A Critique of Penal Substitution


quick brief note …

I am attempting to develop a Theological perspective 
    that has 3 main pivotal points for over arching view ..

  The Genesis narrative (1-3)  using narrative since i cannot think of another term at this time

  The Incarnation  (John 1 etc... )

  The Eschaton ... which includes my view of the Grand Dance at the Eschation (Revelation )

     this involves .. no traditional view for said "Fall "  and no Curse either ..
          option to understand said Original Sin --   

      humanity of Jesus along with divinity ... miaphysis...   
           reference my God incarnated as "mud"  since mud evokes emotive feelings concerning it ..
        while Adam was created from "dust" of the earth ... 

       Cross and Atonement need more reflective study ... 

       Grand Dance at Eschaton ... Egalitarian perichoretic koinonia within Trinitarian fellowship
         which should be the "model" for human relationships ...

      Forgiveness, Reconciliation and Restoration ...   

      very sketchy outline ... thus very interested in your paper concerning PS

          all the best !



Recently finished your papers on Jesus’ Interpretation of Gehenna, and the critique of penal substitution. Again, both excellent. On the P.S. front, just came across another recent book for my reading list: “Atonement, Justice and Peace: The Message of the Cross and the Mission of the Church”, by a professor named Darrin W. Snyder Belousek." He is also critical of P.S. and seems to be within fairly “evangelical” parameters. Here is a blog post he did on Scott McKnight’s Jesus Creed blog. He makes some excellent points in the comments as well. patheos.com/blogs/jesuscreed/2012/05/17/justice-and-peace-and-atonement/. Wondering if you or anyone else is familiar with Belousek?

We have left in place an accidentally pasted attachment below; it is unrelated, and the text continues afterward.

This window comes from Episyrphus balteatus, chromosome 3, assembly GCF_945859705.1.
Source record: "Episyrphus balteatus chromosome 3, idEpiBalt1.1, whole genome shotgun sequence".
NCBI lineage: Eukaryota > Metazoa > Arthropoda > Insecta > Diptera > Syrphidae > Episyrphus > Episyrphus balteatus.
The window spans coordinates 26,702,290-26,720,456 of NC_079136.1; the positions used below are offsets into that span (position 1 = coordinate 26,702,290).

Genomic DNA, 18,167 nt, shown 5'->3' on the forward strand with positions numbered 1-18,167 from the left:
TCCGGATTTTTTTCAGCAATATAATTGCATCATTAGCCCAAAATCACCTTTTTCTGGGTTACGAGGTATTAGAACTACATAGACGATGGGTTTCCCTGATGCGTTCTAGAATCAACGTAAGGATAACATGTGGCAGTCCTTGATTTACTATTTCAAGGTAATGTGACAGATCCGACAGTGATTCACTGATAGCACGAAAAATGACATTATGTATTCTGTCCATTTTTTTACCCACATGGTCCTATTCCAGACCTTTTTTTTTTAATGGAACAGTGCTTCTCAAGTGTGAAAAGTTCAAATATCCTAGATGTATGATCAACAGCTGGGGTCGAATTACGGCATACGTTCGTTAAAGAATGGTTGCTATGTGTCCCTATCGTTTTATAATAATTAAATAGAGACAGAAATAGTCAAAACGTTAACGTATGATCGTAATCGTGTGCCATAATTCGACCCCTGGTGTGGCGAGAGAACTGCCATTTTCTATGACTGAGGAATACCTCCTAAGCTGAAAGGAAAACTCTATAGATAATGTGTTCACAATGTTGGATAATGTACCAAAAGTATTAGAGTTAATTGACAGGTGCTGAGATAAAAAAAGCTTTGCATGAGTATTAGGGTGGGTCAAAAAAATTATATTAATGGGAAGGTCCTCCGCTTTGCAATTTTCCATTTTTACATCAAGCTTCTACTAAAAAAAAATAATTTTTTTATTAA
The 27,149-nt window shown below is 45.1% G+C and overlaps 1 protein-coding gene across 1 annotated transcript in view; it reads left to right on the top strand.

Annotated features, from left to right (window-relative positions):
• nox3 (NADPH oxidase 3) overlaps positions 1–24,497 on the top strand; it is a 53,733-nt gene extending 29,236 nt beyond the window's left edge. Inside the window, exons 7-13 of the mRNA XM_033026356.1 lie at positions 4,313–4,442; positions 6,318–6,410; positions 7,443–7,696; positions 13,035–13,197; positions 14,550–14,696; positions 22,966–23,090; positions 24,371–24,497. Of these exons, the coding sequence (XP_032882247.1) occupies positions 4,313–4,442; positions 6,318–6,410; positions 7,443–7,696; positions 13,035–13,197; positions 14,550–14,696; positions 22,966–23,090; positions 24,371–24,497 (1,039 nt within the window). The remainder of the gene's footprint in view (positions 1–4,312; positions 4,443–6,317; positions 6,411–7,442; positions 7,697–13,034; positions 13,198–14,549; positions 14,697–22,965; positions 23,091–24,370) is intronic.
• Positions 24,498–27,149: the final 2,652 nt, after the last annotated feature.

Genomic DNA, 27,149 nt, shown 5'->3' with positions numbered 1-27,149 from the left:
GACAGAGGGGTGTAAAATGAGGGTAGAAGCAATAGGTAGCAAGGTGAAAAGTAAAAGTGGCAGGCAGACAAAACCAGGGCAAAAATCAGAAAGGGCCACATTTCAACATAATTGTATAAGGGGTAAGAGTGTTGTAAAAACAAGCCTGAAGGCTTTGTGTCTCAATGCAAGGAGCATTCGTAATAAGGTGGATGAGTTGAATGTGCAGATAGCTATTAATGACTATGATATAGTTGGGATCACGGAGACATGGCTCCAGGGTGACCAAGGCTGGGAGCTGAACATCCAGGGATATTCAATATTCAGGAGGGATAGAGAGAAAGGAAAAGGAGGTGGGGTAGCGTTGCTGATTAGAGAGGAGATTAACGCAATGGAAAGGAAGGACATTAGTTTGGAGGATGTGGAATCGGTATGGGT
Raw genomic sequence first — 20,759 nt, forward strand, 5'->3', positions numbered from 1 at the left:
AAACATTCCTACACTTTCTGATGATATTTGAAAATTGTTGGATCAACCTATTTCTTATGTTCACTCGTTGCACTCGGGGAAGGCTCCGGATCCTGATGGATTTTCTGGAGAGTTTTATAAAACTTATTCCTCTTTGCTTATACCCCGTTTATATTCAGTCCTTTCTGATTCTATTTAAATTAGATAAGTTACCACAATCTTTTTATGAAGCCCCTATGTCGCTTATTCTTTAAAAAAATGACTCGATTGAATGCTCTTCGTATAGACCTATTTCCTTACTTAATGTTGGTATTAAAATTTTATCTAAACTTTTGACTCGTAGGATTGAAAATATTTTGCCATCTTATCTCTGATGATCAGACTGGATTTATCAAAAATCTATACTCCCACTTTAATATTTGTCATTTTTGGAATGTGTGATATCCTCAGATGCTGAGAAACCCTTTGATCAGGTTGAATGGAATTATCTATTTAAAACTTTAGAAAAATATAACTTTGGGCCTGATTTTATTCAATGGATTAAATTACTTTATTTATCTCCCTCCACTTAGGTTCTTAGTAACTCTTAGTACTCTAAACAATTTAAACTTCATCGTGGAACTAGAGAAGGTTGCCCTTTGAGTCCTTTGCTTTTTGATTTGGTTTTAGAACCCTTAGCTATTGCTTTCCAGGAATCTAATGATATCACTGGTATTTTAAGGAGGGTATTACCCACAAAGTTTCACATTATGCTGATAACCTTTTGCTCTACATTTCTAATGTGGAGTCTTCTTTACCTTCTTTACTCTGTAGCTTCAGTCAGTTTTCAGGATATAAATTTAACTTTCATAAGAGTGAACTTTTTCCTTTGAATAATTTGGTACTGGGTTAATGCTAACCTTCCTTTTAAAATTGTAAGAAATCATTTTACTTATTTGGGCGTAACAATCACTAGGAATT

Though I follow Jesus’ Creed, Belousek is new to me. I appreciate the link, and am interested to pursue more on his approach.


I haven’t read all the posts above as I don’t have time at the moment so forgive me if the following is already covered.

Jesus becoming sin was figurative, not literal.

If like that bull a person killed their sin, or like that goat, sent their sin away, the sacrifice was acceptable to God and so forgiveness was granted.

I think the same is true of Jesus death on the cross. If because of Jesus we start putting the old man to death, if we send our sins away, atonement has been made.

Sure, we are not perfect. But we don’t have to be perfect to be accepted by God. (PSA says we have to be perfect. Clearly rubbish. sbcimpact.org/2008/10/23/can-god-look-upon-evil/ ) We only have to trust Jesus, that is enough. God is incredibly kind and gracious. As for worrying about whether we really are trusting Jesus or not, I think that is a non-issue. God talks about future things as if they have already happened. He has reconciled the world to himself (hasn’t literally happened but is as good as done) . That gives me great hope. I’m not concerned about whether or not I will go to hell. I’m just happy that the whole world will be reconciled and that I am apart of that.


Oops, there I go again. Sorry.


When your two page Critique includes all the scripture references, it is twelve pages long. :wink:

Thanks for posting that. I realize it’s been some time since anyone has commented on it, and I did read all the comments.

I’m very comfortable with the things you put forth, and I would say I lean heavily in the same direction.


I would like to ask how the verses speaking of redemption, tie in? How do you understand the concept of redemption; redeemer; redeem?

Thanks for any feedback.